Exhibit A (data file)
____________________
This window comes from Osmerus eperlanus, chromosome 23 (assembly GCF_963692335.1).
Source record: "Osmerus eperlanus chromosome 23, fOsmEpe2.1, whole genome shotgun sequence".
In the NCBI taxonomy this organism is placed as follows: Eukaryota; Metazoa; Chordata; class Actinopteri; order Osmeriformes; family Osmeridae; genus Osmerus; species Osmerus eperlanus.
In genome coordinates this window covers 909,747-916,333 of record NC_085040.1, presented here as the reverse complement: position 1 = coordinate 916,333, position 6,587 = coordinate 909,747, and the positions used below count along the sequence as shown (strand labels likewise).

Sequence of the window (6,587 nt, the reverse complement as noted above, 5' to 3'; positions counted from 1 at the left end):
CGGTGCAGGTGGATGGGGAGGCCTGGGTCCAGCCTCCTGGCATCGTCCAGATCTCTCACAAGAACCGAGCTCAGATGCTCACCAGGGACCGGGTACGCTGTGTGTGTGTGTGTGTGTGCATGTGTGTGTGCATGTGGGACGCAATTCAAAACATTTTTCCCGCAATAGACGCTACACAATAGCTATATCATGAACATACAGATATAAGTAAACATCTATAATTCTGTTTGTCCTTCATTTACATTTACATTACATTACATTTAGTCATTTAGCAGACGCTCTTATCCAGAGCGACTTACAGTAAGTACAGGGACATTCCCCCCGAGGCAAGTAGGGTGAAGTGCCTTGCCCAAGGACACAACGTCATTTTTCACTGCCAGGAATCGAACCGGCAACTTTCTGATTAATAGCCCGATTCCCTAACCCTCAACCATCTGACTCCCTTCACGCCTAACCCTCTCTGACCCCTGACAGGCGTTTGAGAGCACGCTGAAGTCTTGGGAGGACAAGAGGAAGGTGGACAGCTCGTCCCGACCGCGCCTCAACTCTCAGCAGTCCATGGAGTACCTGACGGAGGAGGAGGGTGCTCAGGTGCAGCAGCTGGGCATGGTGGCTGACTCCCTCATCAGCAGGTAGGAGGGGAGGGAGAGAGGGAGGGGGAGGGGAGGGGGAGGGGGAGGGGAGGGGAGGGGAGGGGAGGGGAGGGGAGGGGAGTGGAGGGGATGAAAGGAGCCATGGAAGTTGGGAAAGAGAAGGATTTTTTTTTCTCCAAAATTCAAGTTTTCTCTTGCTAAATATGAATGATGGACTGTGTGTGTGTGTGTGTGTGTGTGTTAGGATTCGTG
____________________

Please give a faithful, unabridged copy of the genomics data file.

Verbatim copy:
This window comes from Osmerus eperlanus, chromosome 23 (assembly GCF_963692335.1).
Source record: "Osmerus eperlanus chromosome 23, fOsmEpe2.1, whole genome shotgun sequence".
In the NCBI taxonomy this organism is placed as follows: Eukaryota; Metazoa; Chordata; class Actinopteri; order Osmeriformes; family Osmeridae; genus Osmerus; species Osmerus eperlanus.
In genome coordinates this window covers 909,747-916,333 of record NC_085040.1, presented here as the reverse complement: position 1 = coordinate 916,333, position 6,587 = coordinate 909,747, and the positions used below count along the sequence as shown (strand labels likewise).

Sequence of the window (6,587 nt, the reverse complement as noted above, 5' to 3'; positions counted from 1 at the left end):
CGGTGCAGGTGGATGGGGAGGCCTGGGTCCAGCCTCCTGGCATCGTCCAGATCTCTCACAAGAACCGAGCTCAGATGCTCACCAGGGACCGGGTACGCTGTGTGTGTGTGTGTGTGTGCATGTGTGTGTGCATGTGGGACGCAATTCAAAACATTTTTCCCGCAATAGACGCTACACAATAGCTATATCATGAACATACAGATATAAGTAAACATCTATAATTCTGTTTGTCCTTCATTTACATTTACATTACATTACATTTAGTCATTTAGCAGACGCTCTTATCCAGAGCGACTTACAGTAAGTACAGGGACATTCCCCCCGAGGCAAGTAGGGTGAAGTGCCTTGCCCAAGGACACAACGTCATTTTTCACTGCCAGGAATCGAACCGGCAACTTTCTGATTAATAGCCCGATTCCCTAACCCTCAACCATCTGACTCCCTTCACGCCTAACCCTCTCTGACCCCTGACAGGCGTTTGAGAGCACGCTGAAGTCTTGGGAGGACAAGAGGAAGGTGGACAGCTCGTCCCGACCGCGCCTCAACTCTCAGCAGTCCATGGAGTACCTGACGGAGGAGGAGGGTGCTCAGGTGCAGCAGCTGGGCATGGTGGCTGACTCCCTCATCAGCAGGTAGGAGGGGAGGGAGAGAGGGAGGGGGAGGGGAGGGGGAGGGGGAGGGGAGGGGAGGGGAGGGGAGGGGAGGGGAGGGGAGTGGAGGGGATGAAAGGAGCCATGGAAGTTGGGAAAGAGAAGGATTTTTTTTTCTCCAAAATTCAAGTTTTCTCTTGCTAAATATGAATGATGGACTGTGTGTGTGTGTGTGTGTGTGTGTTAGGATTCGTG